What does it say that the most profitable, fastest-growing U.S. airline is also the most-complained about U.S. airline? Fliers care most about cheap fares. Spirit Airlines makes no apologies. The ticket price is just the bait on the hook to get travelers onto planes. Then the airline reels in the fees for everything else.
If you want a seat assignment, a carry-on bag or even a drink of water, you pay extra. Buy a ticket with a credit card and you’ll pay a “passenger usage fee.” The fee for checking your first bag can be as high as $100. You might have to pay $25 more if you exceed the 40-pound weight limit because you’re used to other airlines’ 50-pound limit. Forget to print a boarding pass? That’s $10 to have an agent do it for you. There’s no fee to recline the thin seats—they don’t recline because legroom is so cramped.
It’s a strategy that is working well, because other airlines have raised prices so much. Spirit, founded in 1980 and based near Fort Lauderdale, Fla., is expanding nationwide into routes connecting big cities. Earlier in February it announced nine additional routes from Atlanta and three new routes from Los Angeles. It has already grown to be the second-biggest airline at Dallas-Fort Worth International Airport. Delta Air Lines has created a new ultracheap, no-perk fare class to combat Spirit in markets where they overlap.
The $9 Fare Club is a misnomer—Spirit doesn’t offer $9 fares anymore, but did when the promotion started in 2007. The fine print shows that it automatically renews every year unless you call to cancel. Once paid, there are no refunds for the $70 annual subscription to get access to the cheapest fares. I booked Spirit flights from Houston to Fort Lauderdale, then to Dallas. For the first leg, Spirit’s website offered a Bare Fare of $117.59 if I became a member of the $9 Fare Club, or $191.59 if I didn’t. The flight to Dallas was offered at $198.09—no $9 Fare Club deal available.
Joining the club would pay for itself on this trip, but I really don’t want to pay again a year from now when I forget to cancel. I take the standard fare. Then Spirit asks about bags: one carry-on for me, at $35 each way. Then what about reserving a seat? The flight from Houston offers most anything in the back of the plane for $11, up to a “big front seat” for $35. Feeling burned on bags, but not wanting to risk Spirit assigning me a middle seat, I take an aisle seat for $11 in the back. The Dallas flight has an array of choices from $10 to $25. I go for mid-cabin aisle for $14. That’s how my $389.68 fare grew to $484.68.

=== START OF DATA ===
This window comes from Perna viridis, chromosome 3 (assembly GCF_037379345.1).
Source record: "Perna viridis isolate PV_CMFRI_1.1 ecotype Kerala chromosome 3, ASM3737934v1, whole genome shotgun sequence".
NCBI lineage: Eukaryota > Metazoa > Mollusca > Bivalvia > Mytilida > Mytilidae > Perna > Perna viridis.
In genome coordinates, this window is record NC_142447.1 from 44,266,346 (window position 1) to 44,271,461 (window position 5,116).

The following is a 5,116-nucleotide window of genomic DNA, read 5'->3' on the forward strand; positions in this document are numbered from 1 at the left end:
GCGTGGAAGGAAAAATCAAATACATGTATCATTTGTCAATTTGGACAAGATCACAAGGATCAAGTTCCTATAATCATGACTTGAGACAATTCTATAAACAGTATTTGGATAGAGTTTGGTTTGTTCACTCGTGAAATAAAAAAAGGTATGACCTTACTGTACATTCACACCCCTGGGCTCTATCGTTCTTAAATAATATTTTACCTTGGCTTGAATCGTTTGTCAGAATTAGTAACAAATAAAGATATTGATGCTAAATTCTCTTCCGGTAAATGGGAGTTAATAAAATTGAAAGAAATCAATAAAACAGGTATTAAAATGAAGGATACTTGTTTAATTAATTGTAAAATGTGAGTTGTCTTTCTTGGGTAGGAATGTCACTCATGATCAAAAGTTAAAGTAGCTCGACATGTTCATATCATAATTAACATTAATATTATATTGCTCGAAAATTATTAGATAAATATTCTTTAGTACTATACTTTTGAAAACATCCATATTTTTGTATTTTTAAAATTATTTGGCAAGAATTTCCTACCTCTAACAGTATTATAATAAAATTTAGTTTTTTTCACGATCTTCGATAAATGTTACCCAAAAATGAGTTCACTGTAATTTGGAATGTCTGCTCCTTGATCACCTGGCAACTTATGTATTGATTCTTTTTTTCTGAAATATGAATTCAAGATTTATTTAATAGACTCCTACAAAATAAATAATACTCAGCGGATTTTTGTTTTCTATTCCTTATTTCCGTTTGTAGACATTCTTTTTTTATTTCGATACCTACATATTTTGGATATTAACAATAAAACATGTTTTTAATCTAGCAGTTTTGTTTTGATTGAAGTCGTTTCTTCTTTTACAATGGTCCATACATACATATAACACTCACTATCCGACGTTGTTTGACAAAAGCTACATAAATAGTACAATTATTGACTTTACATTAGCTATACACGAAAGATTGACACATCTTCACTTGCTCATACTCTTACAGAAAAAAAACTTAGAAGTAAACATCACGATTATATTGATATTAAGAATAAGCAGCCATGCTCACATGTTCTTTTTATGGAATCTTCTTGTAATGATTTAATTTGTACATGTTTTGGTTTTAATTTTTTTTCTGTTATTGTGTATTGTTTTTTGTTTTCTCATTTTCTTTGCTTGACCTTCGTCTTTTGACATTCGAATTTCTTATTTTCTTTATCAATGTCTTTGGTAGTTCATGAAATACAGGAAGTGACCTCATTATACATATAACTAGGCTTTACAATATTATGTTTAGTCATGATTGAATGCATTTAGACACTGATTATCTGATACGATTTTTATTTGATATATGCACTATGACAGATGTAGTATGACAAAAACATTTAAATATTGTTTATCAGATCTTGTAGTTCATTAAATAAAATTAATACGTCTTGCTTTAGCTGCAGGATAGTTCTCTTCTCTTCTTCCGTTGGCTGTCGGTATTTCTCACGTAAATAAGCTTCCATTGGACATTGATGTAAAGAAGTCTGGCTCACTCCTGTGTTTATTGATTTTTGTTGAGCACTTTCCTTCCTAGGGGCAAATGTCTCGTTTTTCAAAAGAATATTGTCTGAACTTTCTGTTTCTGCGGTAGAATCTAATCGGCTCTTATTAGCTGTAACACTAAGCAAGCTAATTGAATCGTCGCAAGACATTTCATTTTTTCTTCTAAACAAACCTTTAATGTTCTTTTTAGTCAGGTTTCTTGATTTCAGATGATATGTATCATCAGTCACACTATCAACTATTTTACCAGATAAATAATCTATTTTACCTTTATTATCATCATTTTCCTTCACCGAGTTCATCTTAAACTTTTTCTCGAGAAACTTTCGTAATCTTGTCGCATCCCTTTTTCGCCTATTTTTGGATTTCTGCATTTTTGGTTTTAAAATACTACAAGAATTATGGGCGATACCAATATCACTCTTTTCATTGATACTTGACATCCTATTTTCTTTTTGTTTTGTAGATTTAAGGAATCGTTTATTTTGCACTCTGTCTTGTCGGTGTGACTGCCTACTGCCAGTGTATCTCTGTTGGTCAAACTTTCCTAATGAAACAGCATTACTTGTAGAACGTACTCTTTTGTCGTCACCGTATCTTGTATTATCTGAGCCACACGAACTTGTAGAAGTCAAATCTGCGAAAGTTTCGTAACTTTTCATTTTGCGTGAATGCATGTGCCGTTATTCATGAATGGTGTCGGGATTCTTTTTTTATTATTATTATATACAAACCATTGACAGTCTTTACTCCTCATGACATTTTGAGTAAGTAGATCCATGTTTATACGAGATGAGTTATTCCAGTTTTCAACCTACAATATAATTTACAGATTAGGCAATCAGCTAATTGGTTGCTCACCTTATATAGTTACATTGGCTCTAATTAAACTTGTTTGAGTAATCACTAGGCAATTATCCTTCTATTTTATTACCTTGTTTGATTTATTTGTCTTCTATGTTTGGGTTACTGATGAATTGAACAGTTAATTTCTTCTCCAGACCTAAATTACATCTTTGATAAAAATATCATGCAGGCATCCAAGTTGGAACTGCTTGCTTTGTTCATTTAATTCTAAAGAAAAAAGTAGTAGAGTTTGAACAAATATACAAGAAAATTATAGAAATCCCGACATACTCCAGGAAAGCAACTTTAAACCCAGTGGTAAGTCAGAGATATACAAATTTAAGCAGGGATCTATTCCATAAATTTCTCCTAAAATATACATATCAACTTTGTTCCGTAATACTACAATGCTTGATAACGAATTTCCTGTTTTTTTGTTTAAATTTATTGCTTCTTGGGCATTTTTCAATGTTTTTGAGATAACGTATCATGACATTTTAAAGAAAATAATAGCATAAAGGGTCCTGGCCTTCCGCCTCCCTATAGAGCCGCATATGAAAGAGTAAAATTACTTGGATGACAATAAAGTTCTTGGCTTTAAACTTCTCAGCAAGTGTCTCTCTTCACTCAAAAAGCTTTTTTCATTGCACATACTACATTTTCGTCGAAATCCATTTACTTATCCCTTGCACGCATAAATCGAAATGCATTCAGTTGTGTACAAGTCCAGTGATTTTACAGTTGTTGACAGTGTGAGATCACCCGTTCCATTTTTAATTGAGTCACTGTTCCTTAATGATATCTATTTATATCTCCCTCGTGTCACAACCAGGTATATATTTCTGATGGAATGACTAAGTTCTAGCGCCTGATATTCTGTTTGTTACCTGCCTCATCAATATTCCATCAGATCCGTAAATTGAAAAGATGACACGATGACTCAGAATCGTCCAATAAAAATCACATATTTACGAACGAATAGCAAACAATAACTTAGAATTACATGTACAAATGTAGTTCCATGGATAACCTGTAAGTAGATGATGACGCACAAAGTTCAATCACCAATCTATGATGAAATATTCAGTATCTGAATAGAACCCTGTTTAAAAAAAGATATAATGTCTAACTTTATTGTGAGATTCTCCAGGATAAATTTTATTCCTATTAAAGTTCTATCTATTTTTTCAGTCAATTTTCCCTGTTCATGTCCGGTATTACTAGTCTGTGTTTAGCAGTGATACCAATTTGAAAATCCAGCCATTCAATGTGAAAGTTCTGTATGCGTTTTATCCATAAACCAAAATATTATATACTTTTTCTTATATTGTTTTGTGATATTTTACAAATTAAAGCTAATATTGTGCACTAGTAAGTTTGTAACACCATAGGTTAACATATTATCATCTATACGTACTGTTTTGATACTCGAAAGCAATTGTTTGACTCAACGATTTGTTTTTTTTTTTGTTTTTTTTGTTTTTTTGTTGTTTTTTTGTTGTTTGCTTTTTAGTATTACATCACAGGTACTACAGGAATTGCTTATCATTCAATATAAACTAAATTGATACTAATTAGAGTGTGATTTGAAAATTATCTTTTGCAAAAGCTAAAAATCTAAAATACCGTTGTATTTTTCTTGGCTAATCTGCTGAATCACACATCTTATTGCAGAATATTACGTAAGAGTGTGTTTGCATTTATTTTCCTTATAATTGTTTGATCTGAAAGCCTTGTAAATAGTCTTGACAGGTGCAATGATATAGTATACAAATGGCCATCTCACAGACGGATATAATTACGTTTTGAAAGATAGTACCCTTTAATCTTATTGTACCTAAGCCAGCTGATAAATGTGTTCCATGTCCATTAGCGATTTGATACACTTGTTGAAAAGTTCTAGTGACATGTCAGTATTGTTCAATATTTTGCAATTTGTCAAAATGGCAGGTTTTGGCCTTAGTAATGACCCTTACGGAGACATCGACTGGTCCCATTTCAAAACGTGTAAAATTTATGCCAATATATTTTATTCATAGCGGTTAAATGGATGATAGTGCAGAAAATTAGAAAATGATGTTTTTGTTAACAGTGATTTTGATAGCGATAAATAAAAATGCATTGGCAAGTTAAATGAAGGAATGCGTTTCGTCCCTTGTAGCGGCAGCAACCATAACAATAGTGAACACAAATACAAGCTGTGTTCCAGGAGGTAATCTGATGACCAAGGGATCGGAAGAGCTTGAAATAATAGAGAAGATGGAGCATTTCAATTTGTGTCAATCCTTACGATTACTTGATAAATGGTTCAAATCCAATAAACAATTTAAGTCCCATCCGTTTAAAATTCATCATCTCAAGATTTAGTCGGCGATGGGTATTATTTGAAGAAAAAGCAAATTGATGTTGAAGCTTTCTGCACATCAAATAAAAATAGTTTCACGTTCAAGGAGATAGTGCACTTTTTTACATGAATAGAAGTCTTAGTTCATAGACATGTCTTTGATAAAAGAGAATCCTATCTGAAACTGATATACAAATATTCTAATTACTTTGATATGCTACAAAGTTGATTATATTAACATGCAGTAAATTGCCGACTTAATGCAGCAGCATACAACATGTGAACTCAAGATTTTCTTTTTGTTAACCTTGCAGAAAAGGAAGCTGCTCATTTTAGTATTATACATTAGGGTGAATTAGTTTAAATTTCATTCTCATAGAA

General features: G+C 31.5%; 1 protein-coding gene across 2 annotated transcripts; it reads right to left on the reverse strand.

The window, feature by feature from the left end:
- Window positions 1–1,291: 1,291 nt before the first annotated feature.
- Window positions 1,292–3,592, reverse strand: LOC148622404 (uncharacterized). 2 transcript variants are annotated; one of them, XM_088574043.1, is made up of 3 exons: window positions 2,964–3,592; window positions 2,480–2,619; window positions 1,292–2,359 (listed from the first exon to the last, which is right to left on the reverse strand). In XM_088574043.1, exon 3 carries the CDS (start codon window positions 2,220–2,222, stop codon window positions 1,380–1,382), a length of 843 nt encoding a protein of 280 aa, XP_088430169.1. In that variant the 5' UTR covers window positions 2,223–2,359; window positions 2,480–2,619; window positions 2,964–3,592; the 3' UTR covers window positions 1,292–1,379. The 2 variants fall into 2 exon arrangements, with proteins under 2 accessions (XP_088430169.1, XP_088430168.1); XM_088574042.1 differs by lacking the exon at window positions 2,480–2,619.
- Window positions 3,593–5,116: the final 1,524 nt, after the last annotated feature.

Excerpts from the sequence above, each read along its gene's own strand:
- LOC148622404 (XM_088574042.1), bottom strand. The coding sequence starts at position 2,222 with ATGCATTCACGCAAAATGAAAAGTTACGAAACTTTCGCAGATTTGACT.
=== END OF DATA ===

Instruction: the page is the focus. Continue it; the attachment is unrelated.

At the airport, Spirit typically starts boarding flights 45 minutes ahead of departure. At big airports, if you’re not checked in 45 minutes before your flight, Spirit will assume you won’t make the plane, cancel your reservation and charge a fee to rebook. The airline says that’s because it maximizes use of its planes, which fly on average more than 13 hours a day, to keep costs low.
With my knees knocking the seat in front, I notice most passengers have legs splayed into the aisle. Each Spirit row is 2 to 3 inches tighter than comparable coach seats on other airlines. US Airways has 150 seats on its Airbus A320s. Spirit has 178. Cramming more seats on the plane means Spirit can offer lower fares, Mr. Baldanza says.
http://www.wsj.com/articles/at-spirit-a ... 1424888610
Guess they haven't heard of China's standing room discounts. Would that be next?
My only turnoff is the space. I won't fly them for that reason.
For a while, an Irish airline was considering charging for using the lavatory. I don't know if it went through. But this can give Spirit an idea. If not already there.
My concerns have been, as more and more seat are added - has the TSA ever tested how well such a box of sardines can be evacuated in case of emergency? As in during the landing on the Hudson?
As for packing them in, I am sure there are regulations, but I am not familiar with what they are.
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I'm surprised at the size of some carry on baggage plus back packs. Some ALs are a bit loose about that.
Then there are the car seats, baby beds and diaper bags as well as the screaming brats..
By the time you get to your seat the overhead bins are full. spill over from business class..